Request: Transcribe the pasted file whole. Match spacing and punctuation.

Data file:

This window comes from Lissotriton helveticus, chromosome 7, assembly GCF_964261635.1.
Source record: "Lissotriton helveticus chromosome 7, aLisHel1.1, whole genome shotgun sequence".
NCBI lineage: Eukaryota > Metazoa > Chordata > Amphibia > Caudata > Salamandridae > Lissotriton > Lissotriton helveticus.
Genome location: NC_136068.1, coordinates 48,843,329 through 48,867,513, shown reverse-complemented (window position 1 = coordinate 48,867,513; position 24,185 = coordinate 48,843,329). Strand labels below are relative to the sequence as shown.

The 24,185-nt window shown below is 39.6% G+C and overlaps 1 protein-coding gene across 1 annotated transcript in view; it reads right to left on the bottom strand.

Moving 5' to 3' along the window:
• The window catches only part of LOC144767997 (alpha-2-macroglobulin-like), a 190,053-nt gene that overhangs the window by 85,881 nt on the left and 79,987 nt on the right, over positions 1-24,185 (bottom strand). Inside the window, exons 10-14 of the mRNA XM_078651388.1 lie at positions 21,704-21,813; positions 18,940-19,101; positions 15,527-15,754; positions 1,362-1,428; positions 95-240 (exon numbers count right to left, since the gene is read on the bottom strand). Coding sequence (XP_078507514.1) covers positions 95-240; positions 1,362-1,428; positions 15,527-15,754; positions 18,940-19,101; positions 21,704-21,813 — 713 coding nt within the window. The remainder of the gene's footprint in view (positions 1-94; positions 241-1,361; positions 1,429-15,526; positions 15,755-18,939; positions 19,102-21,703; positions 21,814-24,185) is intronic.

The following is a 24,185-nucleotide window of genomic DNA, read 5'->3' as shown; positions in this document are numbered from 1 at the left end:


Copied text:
This window comes from Lissotriton helveticus, chromosome 7, assembly GCF_964261635.1.
Source record: "Lissotriton helveticus chromosome 7, aLisHel1.1, whole genome shotgun sequence".
NCBI lineage: Eukaryota > Metazoa > Chordata > Amphibia > Caudata > Salamandridae > Lissotriton > Lissotriton helveticus.
Genome location: NC_136068.1, coordinates 48,843,329 through 48,867,513, shown reverse-complemented (window position 1 = coordinate 48,867,513; position 24,185 = coordinate 48,843,329). Strand labels below are relative to the sequence as shown.

The 24,185-nt window shown below is 39.6% G+C and overlaps 1 protein-coding gene across 1 annotated transcript in view; it reads right to left on the bottom strand.

Moving 5' to 3' along the window:
• The window catches only part of LOC144767997 (alpha-2-macroglobulin-like), a 190,053-nt gene that overhangs the window by 85,881 nt on the left and 79,987 nt on the right, over positions 1-24,185 (bottom strand). Inside the window, exons 10-14 of the mRNA XM_078651388.1 lie at positions 21,704-21,813; positions 18,940-19,101; positions 15,527-15,754; positions 1,362-1,428; positions 95-240 (exon numbers count right to left, since the gene is read on the bottom strand). Coding sequence (XP_078507514.1) covers positions 95-240; positions 1,362-1,428; positions 15,527-15,754; positions 18,940-19,101; positions 21,704-21,813 — 713 coding nt within the window. The remainder of the gene's footprint in view (positions 1-94; positions 241-1,361; positions 1,429-15,526; positions 15,755-18,939; positions 19,102-21,703; positions 21,814-24,185) is intronic.

The following is a 24,185-nucleotide window of genomic DNA, read 5'->3' as shown; positions in this document are numbered from 1 at the left end: